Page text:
The brief, titled “Supporting Principals in Implementing Teacher Evaluation Systems: Recommendations from practicing principals to improve instruction and learning,” is the work of a joint committee formed by NAESP and NASSP in November to review current research and literature on the impact that new teacher evaluation systems are having on principals across the country. (more…)
Guest post by Anthony Scannella and Sharon McCarthy:
Which do you think helps individuals and systems flourish during these transformational times: a bit of risk, a bit of failure and a good deal of feedback–or safely doing what has always been done? If you favor risk, failure and feedback, please read on. If you choose safety in complacency, save yourself some time and make a different decision.
We define effective feedback as a tool that supports professional growth in your school or system. But before we talk about what makes feedback effective, it is essential to consider the much celebrated belief that “there is no such thing as failure—only feedback.” In theory, this is supposed to help our egos cope with our mistakes. In reality, most of us secretly hope to be told how amazing our teaching or leading is, and hearing otherwise makes us both uncomfortable and defensive. Keep that very real human tendency in mind when sharing feedback.
Below are 8 suggestions for leaders whose focus is growth, in folks and in systems:
- Ask others how they prefer to receive the feedback. This is the baseline for respect.
- Know that while sharing feedback will help you and your colleagues improve, it will also cause most folks to squirm a bit—that is OK.
- Differentiate feedback based on the rating of the performance. (Please see: http://www.bloomberg.com/news/2013-03-15/the-ideal-praise-to-criticism-ratio.html)
- Provide feedback in a way that caters to the receiver’s value system. People pay attention more to things they find important.
- Follow feedback basics: Feedback should be timely, specific, actionable, and connected to goals and practice.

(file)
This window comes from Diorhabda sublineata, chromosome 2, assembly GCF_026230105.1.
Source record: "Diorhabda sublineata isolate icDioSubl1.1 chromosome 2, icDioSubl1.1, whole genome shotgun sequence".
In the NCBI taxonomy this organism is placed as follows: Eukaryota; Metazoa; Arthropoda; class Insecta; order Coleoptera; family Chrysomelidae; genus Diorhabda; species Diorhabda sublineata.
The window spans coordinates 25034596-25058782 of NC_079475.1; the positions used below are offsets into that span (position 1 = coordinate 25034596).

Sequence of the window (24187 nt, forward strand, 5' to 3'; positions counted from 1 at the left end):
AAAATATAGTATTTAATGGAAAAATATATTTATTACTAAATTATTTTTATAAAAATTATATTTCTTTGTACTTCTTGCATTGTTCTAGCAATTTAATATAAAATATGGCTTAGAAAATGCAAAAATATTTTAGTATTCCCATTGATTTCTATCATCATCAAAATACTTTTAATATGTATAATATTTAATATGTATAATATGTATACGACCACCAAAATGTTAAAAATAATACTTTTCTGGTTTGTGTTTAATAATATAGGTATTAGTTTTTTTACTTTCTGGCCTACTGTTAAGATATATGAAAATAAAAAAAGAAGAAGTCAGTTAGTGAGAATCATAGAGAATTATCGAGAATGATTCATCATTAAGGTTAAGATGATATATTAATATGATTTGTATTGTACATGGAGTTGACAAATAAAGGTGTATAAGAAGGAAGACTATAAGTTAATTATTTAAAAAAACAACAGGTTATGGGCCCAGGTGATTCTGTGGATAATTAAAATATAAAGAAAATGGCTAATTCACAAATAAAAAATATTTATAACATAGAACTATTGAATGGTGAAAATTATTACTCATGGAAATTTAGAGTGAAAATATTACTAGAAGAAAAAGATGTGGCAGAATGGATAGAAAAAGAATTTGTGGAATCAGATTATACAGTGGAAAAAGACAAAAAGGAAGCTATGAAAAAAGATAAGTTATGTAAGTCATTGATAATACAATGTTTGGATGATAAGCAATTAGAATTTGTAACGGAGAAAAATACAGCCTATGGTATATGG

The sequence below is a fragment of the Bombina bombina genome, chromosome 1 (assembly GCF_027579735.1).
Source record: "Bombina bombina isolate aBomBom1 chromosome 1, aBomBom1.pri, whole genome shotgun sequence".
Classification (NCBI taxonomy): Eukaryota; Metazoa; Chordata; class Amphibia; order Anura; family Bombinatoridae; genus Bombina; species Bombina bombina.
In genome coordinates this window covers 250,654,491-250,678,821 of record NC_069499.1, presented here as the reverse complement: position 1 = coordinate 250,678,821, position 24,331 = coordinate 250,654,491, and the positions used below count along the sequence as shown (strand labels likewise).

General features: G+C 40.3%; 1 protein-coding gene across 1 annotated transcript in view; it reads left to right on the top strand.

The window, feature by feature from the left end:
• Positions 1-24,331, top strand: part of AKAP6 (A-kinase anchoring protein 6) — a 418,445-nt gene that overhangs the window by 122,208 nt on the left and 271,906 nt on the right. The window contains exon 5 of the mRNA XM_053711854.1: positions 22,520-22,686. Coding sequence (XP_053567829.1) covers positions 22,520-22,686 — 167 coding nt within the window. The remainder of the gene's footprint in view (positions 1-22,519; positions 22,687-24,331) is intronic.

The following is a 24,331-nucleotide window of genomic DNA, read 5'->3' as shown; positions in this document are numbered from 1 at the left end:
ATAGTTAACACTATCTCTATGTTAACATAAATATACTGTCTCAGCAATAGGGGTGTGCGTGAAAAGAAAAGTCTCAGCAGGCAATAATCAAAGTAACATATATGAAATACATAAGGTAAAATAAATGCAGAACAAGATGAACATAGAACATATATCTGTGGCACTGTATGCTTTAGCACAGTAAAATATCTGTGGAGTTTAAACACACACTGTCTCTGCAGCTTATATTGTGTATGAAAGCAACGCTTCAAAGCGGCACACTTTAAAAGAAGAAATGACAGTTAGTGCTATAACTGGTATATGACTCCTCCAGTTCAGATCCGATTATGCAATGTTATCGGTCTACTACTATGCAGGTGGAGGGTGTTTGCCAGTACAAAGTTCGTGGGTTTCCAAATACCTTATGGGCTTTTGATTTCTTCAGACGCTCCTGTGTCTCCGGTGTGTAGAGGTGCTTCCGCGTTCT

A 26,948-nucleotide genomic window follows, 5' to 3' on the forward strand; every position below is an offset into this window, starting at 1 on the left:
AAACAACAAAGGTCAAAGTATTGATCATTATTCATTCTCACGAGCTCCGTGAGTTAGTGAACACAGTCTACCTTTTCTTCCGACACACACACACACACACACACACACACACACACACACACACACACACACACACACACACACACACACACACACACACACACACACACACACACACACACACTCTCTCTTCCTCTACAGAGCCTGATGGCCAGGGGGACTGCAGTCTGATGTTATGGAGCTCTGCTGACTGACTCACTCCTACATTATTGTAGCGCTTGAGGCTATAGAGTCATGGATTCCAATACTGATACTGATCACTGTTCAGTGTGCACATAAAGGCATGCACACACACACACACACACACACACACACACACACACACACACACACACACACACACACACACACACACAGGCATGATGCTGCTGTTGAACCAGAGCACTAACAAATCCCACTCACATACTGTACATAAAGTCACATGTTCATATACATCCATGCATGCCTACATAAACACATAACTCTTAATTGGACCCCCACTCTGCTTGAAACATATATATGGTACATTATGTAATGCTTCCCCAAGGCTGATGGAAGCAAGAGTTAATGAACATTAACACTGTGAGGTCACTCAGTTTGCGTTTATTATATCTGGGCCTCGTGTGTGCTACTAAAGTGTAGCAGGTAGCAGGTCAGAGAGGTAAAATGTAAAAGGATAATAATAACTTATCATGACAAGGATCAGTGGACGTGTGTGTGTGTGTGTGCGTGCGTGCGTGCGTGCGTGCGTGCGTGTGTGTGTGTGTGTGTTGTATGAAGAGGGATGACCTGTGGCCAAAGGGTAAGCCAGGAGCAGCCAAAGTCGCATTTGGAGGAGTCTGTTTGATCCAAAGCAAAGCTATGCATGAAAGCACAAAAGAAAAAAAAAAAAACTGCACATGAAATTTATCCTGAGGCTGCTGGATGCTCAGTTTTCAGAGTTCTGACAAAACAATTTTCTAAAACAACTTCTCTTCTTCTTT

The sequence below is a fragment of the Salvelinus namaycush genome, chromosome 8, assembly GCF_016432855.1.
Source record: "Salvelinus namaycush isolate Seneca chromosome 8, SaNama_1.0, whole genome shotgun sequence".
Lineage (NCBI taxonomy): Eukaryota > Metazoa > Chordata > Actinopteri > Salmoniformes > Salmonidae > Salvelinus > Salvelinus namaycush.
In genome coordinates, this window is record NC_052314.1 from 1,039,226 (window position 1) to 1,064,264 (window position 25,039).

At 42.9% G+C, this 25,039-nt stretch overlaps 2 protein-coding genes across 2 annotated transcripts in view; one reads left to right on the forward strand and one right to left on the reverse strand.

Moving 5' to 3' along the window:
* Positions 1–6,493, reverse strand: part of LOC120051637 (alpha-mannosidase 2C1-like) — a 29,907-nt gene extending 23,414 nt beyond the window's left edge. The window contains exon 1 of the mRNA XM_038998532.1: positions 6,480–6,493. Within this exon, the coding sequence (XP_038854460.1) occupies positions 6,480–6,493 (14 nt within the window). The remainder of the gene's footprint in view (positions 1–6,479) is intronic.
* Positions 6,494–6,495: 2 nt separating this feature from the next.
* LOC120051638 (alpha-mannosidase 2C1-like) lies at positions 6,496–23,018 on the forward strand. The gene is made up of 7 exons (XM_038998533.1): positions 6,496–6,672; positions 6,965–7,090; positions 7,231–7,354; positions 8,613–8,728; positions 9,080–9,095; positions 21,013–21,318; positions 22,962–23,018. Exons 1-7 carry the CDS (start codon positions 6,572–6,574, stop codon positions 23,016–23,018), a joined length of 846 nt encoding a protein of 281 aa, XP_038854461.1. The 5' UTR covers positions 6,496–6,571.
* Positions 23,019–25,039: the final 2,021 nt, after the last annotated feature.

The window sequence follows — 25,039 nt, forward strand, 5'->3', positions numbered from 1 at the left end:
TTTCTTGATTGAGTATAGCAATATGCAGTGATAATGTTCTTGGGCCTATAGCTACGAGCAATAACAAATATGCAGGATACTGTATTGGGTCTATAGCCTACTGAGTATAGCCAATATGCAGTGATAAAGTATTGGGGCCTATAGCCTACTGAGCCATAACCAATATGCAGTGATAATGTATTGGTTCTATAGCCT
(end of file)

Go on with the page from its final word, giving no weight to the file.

- Create a structure for feedback—one that consistently communicates how things are going.
- Keep in mind that people generally change their behavior when provided with an environment that encourages change and specific cognitive maps that outline a “plan” in their heads. Therefore, the onus is on the leader/evaluator to ensure that the environment and maps, which Art Costa refers to as “mental rehearsals,” are clearly communicated in a culture of high expectations. (Costa, Arthur & Garmston, R. Cognitive Coaching. Norwood, MA: Christopher-Gordon Publishers, 1994.)
- Remain keenly aware of the fact that the meaning of your communication is the response that it elicits, regardless of your intentions. As many have experienced, the intended message is not always the received message.
How educational leaders model the practice of effective feedback for teachers not only helps teachers in improving their own performance but also provides mental models of effective practices for teachers to use with their own students. Feedback matters in every relationship in the schoolhouse! Synthesizing more than 900 educational meta-analyses, researcher John Hattie has found that effective feedback is among the most powerful influences on how people learn. (John Hattie, Know Thy Impact. Educational Leadership, Feedback for Learning, September 2012, Vol. 70, No. 1.)
Please join us at Ignite’14 to share thoughts and practices regarding this most fundamental of educational practices for positive transformation.
Anthony Scannella (@edufea, firstname.lastname@example.org) and Sharon McCarthy (@ienvision, email@example.com) will present Sustainable Results for Great Schools on Saturday, February 8 at Ignite ’14. For more information visit www.nasspconference.org.